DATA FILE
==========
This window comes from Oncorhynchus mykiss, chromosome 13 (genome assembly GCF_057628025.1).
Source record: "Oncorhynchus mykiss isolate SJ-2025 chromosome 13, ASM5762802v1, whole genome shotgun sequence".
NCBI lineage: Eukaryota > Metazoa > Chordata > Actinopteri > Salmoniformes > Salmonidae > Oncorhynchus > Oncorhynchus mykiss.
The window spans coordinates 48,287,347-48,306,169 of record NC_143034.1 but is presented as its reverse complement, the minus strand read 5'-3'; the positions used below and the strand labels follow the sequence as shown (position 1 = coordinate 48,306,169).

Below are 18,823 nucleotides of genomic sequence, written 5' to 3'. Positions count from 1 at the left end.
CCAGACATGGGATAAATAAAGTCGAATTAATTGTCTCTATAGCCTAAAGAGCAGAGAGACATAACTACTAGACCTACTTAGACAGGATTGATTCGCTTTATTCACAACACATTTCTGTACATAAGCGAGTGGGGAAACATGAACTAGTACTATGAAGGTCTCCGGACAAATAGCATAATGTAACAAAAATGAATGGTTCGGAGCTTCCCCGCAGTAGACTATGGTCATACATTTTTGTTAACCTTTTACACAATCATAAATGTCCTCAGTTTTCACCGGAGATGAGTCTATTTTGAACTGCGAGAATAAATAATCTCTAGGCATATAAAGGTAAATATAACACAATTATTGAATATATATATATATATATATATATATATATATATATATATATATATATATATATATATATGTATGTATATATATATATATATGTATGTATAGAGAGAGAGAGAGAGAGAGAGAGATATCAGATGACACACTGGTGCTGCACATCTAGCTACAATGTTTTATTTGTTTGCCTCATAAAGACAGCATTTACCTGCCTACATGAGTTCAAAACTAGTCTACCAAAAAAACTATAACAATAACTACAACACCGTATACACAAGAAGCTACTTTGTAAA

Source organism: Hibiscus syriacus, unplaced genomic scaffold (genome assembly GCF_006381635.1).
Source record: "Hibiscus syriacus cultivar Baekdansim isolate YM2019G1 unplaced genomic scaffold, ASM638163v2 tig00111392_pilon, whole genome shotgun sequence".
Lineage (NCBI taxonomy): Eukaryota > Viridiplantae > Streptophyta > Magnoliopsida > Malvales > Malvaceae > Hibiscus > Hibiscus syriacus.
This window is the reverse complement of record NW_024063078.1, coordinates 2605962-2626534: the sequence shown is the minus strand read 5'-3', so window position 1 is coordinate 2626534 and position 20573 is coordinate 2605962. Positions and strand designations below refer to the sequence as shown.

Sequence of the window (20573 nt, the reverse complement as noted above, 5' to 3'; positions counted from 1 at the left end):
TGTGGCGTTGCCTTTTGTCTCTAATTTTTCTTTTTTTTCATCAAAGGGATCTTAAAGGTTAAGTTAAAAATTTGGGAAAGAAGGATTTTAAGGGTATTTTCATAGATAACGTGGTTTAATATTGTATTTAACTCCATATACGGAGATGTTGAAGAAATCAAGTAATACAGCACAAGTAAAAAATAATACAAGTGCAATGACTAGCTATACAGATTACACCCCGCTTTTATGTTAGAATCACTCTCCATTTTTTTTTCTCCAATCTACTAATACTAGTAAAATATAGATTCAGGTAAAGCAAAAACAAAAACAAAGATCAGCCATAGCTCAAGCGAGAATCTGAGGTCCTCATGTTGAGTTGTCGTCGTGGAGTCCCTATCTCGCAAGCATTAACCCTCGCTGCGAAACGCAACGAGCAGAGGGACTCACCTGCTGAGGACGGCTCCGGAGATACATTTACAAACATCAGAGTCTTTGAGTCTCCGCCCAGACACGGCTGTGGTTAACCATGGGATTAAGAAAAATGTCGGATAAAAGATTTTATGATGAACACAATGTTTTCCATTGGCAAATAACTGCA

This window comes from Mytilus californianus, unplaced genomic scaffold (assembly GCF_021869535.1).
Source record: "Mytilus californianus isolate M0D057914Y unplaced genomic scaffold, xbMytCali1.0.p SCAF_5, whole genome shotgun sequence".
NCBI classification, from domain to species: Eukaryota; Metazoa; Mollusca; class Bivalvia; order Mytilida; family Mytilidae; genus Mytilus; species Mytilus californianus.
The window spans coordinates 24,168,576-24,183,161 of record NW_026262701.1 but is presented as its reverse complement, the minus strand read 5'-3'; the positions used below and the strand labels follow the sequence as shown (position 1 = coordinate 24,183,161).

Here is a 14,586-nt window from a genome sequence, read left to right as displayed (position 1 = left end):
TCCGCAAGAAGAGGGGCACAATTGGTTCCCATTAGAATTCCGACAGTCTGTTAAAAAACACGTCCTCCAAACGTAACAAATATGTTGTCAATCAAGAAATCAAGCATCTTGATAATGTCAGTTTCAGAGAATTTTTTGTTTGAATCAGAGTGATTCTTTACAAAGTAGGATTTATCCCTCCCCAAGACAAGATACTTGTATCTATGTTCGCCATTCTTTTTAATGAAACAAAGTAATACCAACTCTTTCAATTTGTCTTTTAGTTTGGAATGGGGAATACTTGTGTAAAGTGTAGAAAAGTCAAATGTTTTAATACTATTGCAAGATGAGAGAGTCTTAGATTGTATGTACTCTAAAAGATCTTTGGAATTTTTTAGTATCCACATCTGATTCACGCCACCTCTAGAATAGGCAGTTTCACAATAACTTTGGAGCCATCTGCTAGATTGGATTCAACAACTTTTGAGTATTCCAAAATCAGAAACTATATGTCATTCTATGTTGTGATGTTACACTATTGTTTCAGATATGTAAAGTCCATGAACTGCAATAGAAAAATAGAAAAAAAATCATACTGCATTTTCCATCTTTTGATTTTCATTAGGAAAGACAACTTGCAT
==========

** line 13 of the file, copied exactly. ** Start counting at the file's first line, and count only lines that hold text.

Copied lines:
This window comes from Mytilus californianus, unplaced genomic scaffold (assembly GCF_021869535.1).